In May 2014, Wichita Falls, Texas found itself under a stage 5 drought catastrophe ranking during the second worst drought in the city’s history. The lakes supplying water to the city were at less than 25% capacity, resulting in restrictions on outside irrigation and residents and businesses were encouraged to conserve water as much as possible. Despite reducing water supply by one-third, water was still expected to run out within two years under the drought conditions.
Wichita Falls city officials developed a short-term temporary solution to the problem – to treat and purify wastewater so it could be reintroduced into the potable water supply. The city built a 13-mile pipeline from the wastewater treatment plant to the drinking water plant, installed advanced treatment equipment including membranes and reverses osmosis, and began extensive testing by the Texas Commission on Environmental Quality (TCEQ) to ensure the water was meeting treatment goals. The project went online in July 2014 under a temporary emergency permit serving a population of just over 100,000 using a 50-50 blend of treated wastewater and lake water.
As the temporary emergency permit timeline came to an end, the city requested an extension on the project. In order for the Direct Potable Reuse (DPR) project to be extended, the Texas Commission on Environmental Quality required the installation of a UV treatment process to act as an additional barrier for Cryptosporidium inactivation. All other DPR projects that have been approved in Texas have included UV as part of the treatment process.
We delivered the TrojanUVSwift™ECT to Wichita Falls in late December 2014 in order to support the city and its DPR project, which was at risk of being forced offline by TCEQ unless an additional UV disinfection barrier was installed. By February of 2015, Wichita Falls had commissioned the TrojanUVSwift™ECT, allowing the city to receive a one-year extension on its DPR project, versus a six-month extension without UV treatment.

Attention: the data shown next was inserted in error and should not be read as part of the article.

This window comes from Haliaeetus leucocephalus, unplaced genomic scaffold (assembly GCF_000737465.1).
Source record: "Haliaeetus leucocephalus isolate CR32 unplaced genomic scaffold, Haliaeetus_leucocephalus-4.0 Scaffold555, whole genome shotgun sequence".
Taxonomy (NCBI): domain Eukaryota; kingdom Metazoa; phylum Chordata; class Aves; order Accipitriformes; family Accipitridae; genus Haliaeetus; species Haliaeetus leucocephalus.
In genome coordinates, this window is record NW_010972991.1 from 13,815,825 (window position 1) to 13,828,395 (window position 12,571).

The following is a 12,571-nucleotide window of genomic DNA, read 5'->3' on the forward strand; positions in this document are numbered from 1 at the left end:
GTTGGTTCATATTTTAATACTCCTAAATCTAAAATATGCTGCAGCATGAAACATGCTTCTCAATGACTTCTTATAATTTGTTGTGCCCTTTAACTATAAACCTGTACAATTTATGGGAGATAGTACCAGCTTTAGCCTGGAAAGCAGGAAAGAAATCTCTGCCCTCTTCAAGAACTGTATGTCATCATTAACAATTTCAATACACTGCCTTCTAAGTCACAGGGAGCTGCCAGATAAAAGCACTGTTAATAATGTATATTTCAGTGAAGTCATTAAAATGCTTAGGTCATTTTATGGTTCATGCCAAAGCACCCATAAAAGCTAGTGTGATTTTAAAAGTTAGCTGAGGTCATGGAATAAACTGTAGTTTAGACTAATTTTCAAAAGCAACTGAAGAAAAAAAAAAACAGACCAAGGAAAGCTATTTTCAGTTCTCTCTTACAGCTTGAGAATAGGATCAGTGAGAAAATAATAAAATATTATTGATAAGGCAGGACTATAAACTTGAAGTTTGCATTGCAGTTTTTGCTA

Along with a similar project in Big Spring, Texas, Wichita Falls is Trojan’s second UV installation and the state’s second site for DPR. The project has received global attention as representatives from several countries have visited the city’s treatment plant to learn more about the technology that makes DPR a viable treatment option for wastewater reuse.
About The TrojanUVSwift™ECT
Its ultra-compact footprint, its ability to apply large amounts of UV light, and high flow capacity make the TrojanUVSwift™ECT an excellent reactor for use as part of a multi-barrier system in large municipal applications. In such an application, the TrojanUVSwift™ECT can destroy contaminants such as pharmaceuticals and taste and odor-causing compounds while providing disinfection of chlorine-resistant protozoa.